David Beckham's tips for Hongkongers on staying fit and healthy
'A walk or a hike can do wonders -it doesn’t have to cost money', says former England soccer captain and father of four, who's stayed in trim despite giving up the game two years ago
Since hanging up his boots two years ago, former England soccer captain David Beckham has found a wide variety of ways to keep in shape – and he has a tip or two for busy Hongkongers.
If you cannot find time for the gym, Beckham says, just make an effort to get active in any way possible.
“Even going for a walk around the park or around the city - everything helps ... sustain a healthy lifestyle. A walk or a hike can do wonders. It doesn’t have to cost money. You don’t have to go to a gym or spend money on a trainer. It can just literally be going for a walk or going for a run or a hike.
“I think it’s always important for people to maintain fitness in some way for themselves, their minds and for the healthy side of life.”
As for his own fitness, Beckham says he doesn’t have time to work on it every day, but keeping healthy is an important part of his life.
“I try to do something most days. I have four children to take to school, to pick up, and to look after. So obviously it’s difficult to do it every day, but I try as much as possible,” he says.
“I’ve tried to do a lot of cycling and I do some yoga, I do some core work and I also do a little bit of boxing."
Surprisingly, Beckham - who spoke to the South China Morning Post in Macau, where he was special guest for the opening of Swedish clothing chain H&M’s shop at the Venetian Macao - revealed he doesn't have his own gym at home.
“I always go out to a gym, he says. “I try to make things work outside of the house. I think it’s important because I find it motivates you more.
“I have a friend that’s a trainer. He helps me out and I spend days with him sometimes, and a yoga teacher from time to time, but that’s about it.”
When he spends time at the gym for training, Beckham says, he makes a point of mixing it up to exercise different muscle groups.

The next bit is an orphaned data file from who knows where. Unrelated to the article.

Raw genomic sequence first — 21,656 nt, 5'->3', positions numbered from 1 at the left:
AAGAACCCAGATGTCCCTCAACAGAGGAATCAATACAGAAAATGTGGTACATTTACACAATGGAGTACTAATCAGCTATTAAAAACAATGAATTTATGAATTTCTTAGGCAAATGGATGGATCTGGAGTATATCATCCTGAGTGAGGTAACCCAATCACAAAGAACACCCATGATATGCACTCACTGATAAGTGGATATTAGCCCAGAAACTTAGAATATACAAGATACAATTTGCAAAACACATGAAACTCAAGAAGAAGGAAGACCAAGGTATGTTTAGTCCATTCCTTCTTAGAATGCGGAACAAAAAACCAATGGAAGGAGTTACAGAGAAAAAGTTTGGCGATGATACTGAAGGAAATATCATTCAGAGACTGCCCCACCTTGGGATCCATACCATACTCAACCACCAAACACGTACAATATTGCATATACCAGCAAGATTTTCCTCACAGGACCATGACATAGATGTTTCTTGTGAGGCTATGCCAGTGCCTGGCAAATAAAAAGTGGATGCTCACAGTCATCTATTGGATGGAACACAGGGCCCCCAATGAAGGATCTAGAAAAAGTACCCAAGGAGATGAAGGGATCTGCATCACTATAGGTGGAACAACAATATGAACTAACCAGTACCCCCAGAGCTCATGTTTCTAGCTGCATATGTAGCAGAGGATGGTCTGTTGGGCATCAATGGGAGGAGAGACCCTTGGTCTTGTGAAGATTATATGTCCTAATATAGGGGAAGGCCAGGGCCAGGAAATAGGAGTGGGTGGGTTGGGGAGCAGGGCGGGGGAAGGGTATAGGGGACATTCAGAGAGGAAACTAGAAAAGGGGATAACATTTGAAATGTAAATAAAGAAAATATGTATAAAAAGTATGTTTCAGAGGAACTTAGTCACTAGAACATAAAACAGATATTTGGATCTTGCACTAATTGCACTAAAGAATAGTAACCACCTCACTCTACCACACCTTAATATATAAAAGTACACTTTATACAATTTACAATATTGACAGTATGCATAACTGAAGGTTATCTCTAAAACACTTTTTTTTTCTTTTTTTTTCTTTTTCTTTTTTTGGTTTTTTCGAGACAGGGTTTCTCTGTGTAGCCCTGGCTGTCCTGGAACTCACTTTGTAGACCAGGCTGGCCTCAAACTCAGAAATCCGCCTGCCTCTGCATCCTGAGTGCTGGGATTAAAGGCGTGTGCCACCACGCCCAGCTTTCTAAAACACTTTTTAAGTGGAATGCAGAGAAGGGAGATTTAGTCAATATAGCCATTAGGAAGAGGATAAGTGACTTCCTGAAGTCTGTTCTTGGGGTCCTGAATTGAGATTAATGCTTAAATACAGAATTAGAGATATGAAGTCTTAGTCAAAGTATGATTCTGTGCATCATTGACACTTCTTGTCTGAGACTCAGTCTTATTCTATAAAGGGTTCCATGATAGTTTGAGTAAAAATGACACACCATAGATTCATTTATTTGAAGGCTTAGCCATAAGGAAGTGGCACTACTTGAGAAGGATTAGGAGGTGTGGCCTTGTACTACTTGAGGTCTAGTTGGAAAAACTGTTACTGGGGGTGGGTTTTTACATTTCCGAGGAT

“I go from doing a leg day, an upper body day, a back day, arms. It changes from time to time, but I don’t have a regimented schedule on workout just because I’m busy.”
He still plays soccer with his three sons, and recently released photos of his three-year-old daughter Harper lining up a goal.
Beckham’s physique has been an important asset to him. His six-pack abs gained him instant recognition in the United States when he appeared in ads for Calvin Klein underwear. At the time, few Americans knew him for his winning skills on the pitch as a winger for Manchester United. He later moved to the US to play for LA Galaxy and raised the profile of the game in the country.
He has worked with H&M since 2012, and ran through a Beverly Hills neighbourhood in his H&M underwear for a commercial filmed by his director friend Guy Ritchie.
Beckham, who turned 40 last month, says that "luckily" he has so far avoided any signs of middle-age spread despite forgoing the rigours of a professional sportman's daily training for business meetings, charitable work, modelling shoots and family life.
“At the moment I feel OK, but you never know. Someone told me at 30 that it changes, but it didn’t. Someone told me at 40 it changes and, touch wood, it hasn’t changed yet,” he says.
He says he has a relaxed attitude towards eating, and has never tried any special dieting plan.
“As long as you eat and drink the right things, and eat clean, then I think you can sustain a healthy lifestyle,” he says.
“To be honest, I’m one of those lucky people who can eat whatever I want. I’ve always been able to do that throughout my career. I always thought it would change once I finished playing, but so far so good."
He puts this down to solid baseline fitness. Being a professional athlete for more than 22 years has helped him a lot, he says. Beckham brought the curtain down on his glittering career when he played his final game, for Paris Saint Germain, in May 2013.
Beckham, who was greeted by hundreds of fans in Macau on Saturday, is still involved in soccer. He said he maintains a relationship with the Chinese Football Federation following his year-long appointment as an ambassador for the Chinese Super League in 2013.
“I’m lucky enough to be an ambassador for the sport not just in China but around the world, so anywhere that I can help I always want to.”